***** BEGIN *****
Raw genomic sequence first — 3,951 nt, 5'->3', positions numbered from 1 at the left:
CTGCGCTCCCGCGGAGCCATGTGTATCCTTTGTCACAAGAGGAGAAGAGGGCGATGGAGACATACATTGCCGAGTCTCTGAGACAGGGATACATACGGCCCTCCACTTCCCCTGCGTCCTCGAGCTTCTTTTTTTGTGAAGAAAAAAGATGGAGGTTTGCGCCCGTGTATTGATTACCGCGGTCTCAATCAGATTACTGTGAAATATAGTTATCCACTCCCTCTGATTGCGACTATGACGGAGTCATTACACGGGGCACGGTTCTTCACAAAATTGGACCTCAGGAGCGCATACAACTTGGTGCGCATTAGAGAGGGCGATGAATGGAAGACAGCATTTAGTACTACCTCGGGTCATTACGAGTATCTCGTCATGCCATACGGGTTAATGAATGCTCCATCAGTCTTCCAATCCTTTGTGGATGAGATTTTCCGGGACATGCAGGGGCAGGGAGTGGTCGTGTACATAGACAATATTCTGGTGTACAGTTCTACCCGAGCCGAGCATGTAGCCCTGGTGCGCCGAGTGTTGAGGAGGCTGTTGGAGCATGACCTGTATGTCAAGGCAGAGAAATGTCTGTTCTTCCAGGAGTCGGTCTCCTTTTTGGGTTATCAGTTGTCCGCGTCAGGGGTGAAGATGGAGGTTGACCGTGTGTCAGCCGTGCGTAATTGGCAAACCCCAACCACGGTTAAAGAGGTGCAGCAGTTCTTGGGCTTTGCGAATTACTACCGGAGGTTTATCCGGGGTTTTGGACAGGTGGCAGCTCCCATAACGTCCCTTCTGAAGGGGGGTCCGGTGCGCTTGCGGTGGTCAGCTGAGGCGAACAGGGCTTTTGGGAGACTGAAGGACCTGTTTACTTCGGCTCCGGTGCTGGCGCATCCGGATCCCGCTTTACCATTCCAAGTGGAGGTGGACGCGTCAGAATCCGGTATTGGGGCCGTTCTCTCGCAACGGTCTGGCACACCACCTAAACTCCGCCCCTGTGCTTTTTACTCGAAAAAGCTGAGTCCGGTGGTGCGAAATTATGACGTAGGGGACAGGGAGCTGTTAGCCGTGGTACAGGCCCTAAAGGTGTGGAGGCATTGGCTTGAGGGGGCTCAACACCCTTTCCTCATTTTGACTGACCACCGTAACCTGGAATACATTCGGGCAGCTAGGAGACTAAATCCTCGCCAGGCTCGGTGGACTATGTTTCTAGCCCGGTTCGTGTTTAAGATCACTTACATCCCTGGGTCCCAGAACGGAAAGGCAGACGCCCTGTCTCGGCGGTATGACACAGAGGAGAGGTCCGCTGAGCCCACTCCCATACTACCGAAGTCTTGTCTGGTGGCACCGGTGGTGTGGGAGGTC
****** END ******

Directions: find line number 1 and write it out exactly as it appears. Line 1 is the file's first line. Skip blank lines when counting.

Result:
Raw genomic sequence first — 3,951 nt, 5'->3', positions numbered from 1 at the left: